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Re: Today's call: summary on user agent compliance

From: イアンフェッティ <ifette@google.com>
Date: Wed, 13 Jun 2012 08:34:47 -0700
Message-ID: <CAF4kx8cJ23SbEuow1Qma_yfD2UC8XktR2yCWv62Ok-ctORY24w@mail.gmail.com>
To: Peter Cranstone <peter.cranstone@gmail.com>
Cc: Nicholas Doty <npdoty@w3.org>, "Dobbs, Brooks" <brooks.dobbs@kbmg.com>, Justin Brookman <jbrookman@cdt.org>, public-tracking@w3.org
What are the units for that time? That looks suspiciously like just the
current time.

Right now (time of this email) the time since the epoch is 1339601660
seconds since the epoch.

I think what you posted as REQUEST_TIME was simply the current time, not
any processing time.

On Wed, Jun 13, 2012 at 8:32 AM, Peter Cranstone

> I just posted the hit.
> REQUEST_TIME = 1339601438
> How many people are actually doing Mobile UA detection? 10,000 companies?
> There are now close to 650m Web servers out there. It's minuscule.
> UA detection is one thing, checking back to a blacklist that may or may
> not be up to date is something completely different.
> And if you're already supporting DNT then why the heck would you reject
> MSIE 10 anyway?
> Peter
> ___________________________________
> Peter J. Cranstone
> 720.663.1752
> From: "Ian Fette (イアンフェッティ)" <ifette@google.com>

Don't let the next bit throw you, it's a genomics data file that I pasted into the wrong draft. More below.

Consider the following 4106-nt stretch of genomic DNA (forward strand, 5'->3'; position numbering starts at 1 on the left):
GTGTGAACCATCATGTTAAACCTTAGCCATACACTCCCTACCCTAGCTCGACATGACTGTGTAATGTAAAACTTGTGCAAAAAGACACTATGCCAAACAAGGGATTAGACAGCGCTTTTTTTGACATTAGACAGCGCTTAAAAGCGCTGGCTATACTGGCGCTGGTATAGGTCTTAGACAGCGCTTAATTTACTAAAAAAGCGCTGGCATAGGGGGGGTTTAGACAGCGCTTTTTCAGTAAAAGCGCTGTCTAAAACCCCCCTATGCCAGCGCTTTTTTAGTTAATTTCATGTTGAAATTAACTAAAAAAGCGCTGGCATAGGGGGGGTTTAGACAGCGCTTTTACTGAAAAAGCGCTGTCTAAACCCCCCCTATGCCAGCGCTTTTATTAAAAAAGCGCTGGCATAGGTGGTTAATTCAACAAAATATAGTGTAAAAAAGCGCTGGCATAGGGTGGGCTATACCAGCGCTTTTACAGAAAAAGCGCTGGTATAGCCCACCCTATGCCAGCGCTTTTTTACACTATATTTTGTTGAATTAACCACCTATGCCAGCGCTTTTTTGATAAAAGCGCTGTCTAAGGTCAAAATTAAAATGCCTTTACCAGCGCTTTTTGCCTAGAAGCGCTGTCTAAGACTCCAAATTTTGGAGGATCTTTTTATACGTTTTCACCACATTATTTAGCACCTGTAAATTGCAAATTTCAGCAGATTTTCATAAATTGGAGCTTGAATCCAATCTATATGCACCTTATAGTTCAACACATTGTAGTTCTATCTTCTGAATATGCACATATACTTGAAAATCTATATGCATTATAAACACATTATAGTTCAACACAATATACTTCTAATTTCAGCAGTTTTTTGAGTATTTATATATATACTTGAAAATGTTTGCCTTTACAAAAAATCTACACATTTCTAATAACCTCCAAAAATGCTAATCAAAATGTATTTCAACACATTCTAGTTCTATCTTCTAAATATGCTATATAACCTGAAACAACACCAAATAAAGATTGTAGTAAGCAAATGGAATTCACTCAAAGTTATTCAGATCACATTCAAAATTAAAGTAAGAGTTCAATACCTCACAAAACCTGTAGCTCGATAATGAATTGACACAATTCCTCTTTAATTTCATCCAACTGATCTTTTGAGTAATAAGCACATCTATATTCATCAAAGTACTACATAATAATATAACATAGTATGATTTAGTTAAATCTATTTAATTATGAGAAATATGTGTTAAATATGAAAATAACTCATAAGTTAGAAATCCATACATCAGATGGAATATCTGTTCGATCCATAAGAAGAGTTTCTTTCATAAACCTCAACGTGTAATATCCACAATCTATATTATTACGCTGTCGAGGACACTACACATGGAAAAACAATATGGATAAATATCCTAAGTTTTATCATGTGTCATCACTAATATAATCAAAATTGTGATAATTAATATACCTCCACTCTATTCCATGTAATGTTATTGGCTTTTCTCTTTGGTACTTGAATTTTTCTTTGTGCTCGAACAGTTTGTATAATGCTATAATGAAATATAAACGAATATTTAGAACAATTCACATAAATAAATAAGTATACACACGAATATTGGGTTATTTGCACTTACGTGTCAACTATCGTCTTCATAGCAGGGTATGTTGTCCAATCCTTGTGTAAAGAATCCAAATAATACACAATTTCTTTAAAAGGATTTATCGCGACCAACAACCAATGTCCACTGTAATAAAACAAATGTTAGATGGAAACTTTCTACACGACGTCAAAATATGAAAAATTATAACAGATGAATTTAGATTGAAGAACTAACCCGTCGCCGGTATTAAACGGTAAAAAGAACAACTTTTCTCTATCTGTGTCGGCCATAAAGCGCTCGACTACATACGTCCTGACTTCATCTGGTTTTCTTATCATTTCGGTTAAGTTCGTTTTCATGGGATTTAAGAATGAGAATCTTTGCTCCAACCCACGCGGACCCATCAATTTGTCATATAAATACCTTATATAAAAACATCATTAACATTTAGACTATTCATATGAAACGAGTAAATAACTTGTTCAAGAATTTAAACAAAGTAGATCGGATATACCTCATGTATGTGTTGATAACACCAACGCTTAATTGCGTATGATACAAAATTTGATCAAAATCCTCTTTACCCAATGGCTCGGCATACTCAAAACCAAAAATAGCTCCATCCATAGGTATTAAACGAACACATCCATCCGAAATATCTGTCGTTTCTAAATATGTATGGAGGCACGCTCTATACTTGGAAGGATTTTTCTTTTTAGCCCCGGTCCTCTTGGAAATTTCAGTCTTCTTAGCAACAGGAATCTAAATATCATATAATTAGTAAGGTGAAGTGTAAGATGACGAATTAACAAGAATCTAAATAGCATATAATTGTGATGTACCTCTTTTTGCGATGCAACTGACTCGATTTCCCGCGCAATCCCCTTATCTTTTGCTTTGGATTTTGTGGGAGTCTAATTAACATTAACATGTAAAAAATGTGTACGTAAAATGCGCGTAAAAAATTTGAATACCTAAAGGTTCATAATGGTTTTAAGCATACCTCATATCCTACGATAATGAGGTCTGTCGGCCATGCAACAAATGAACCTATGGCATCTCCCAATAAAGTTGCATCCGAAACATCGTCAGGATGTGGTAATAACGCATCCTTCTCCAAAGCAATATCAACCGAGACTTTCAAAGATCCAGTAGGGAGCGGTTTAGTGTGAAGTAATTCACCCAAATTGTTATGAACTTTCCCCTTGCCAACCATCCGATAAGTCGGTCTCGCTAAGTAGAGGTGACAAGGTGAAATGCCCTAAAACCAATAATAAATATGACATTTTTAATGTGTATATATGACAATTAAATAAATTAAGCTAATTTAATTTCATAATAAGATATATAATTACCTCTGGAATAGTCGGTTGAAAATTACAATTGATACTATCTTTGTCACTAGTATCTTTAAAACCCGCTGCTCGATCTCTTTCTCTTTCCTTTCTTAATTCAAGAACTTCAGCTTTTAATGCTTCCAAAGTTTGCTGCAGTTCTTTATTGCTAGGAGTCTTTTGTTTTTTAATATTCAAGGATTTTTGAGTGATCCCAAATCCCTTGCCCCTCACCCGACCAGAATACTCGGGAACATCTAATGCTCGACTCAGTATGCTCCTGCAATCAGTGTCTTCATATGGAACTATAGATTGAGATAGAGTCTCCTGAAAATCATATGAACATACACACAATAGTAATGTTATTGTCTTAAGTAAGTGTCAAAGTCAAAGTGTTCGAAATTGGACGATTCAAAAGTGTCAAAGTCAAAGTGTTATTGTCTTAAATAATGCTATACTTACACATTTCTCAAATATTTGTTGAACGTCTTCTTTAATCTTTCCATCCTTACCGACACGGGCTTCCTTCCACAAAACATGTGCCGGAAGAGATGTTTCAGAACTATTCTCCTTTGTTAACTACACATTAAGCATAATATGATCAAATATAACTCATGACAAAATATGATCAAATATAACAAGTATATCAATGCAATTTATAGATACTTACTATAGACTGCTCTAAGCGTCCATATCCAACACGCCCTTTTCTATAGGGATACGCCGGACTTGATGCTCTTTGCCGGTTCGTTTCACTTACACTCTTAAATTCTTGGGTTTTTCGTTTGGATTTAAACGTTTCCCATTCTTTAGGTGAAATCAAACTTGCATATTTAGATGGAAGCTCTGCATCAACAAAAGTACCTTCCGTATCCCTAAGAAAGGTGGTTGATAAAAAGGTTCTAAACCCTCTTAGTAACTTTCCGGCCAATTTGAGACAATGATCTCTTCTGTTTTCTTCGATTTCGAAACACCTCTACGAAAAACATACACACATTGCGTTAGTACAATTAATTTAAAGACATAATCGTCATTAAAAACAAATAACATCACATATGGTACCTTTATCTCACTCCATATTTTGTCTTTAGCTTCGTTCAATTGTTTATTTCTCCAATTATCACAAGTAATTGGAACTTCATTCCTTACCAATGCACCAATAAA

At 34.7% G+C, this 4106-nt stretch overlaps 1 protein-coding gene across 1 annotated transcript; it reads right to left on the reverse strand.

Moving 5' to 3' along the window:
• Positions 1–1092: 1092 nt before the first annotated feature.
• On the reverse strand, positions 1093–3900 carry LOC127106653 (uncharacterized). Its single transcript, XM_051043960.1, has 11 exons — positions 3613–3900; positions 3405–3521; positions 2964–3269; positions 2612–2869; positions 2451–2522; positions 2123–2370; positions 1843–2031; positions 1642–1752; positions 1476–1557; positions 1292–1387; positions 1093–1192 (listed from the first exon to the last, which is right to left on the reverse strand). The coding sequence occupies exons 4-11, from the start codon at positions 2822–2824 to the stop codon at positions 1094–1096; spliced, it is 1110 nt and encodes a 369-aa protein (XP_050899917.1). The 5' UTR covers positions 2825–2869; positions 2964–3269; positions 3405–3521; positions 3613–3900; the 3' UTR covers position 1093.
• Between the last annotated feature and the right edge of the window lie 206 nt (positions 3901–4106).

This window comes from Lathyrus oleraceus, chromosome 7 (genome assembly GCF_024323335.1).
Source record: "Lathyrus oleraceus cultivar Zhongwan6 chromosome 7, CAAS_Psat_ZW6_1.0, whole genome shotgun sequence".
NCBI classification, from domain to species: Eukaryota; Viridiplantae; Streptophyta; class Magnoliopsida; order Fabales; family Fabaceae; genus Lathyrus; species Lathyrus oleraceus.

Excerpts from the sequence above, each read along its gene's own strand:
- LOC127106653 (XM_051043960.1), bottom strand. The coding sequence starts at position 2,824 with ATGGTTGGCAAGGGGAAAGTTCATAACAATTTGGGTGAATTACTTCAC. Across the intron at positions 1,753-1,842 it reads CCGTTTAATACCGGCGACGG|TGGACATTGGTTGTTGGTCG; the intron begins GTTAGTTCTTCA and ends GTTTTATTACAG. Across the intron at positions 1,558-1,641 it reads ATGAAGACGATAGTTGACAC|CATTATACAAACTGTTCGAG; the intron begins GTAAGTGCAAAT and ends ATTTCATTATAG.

> Reply-To: <ifette@google.com>
> Date: Wednesday, June 13, 2012 9:29 AM
> To: Peter Cranstone <peter.cranstone@gmail.com>
> Cc: Nicholas Doty <npdoty@w3.org>, "Dobbs, Brooks" <brooks.dobbs@kbmg.com>,
> Justin Brookman <jbrookman@cdt.org>, W3 Tracking <public-tracking@w3.org>
> Subject: Re: Today's call: summary on user agent compliance
> On Wed, Jun 13, 2012 at 8:10 AM, Peter Cranstone <
> peter.cranstone@gmail.com> wrote:
>> >> But there are cases you can detect where the setting was, more likely
>> than not, NOT set by the user.
>> Again ­ you'll have to show me the code that does this. I've already
>> posted mine to the forum.
>> Microsoft were smart ­ the real compliance issue at stake here is "WHO"
>> set the flag. I would argue that you can not determine that with anywhere
>> near the accuracy required to deliver a consistent online experience. And
>> even if you could the performance hit on the servers is so huge that no
>> admin would ever make those changes.
> What you claim is a "huge performance hit on the servers" is something
> that almost every large site is already doing to redirect mobile users to a
> specific site, tell IE6 users they're unsupported, etc.
Received on Wednesday, 13 June 2012 15:35:16 UTC

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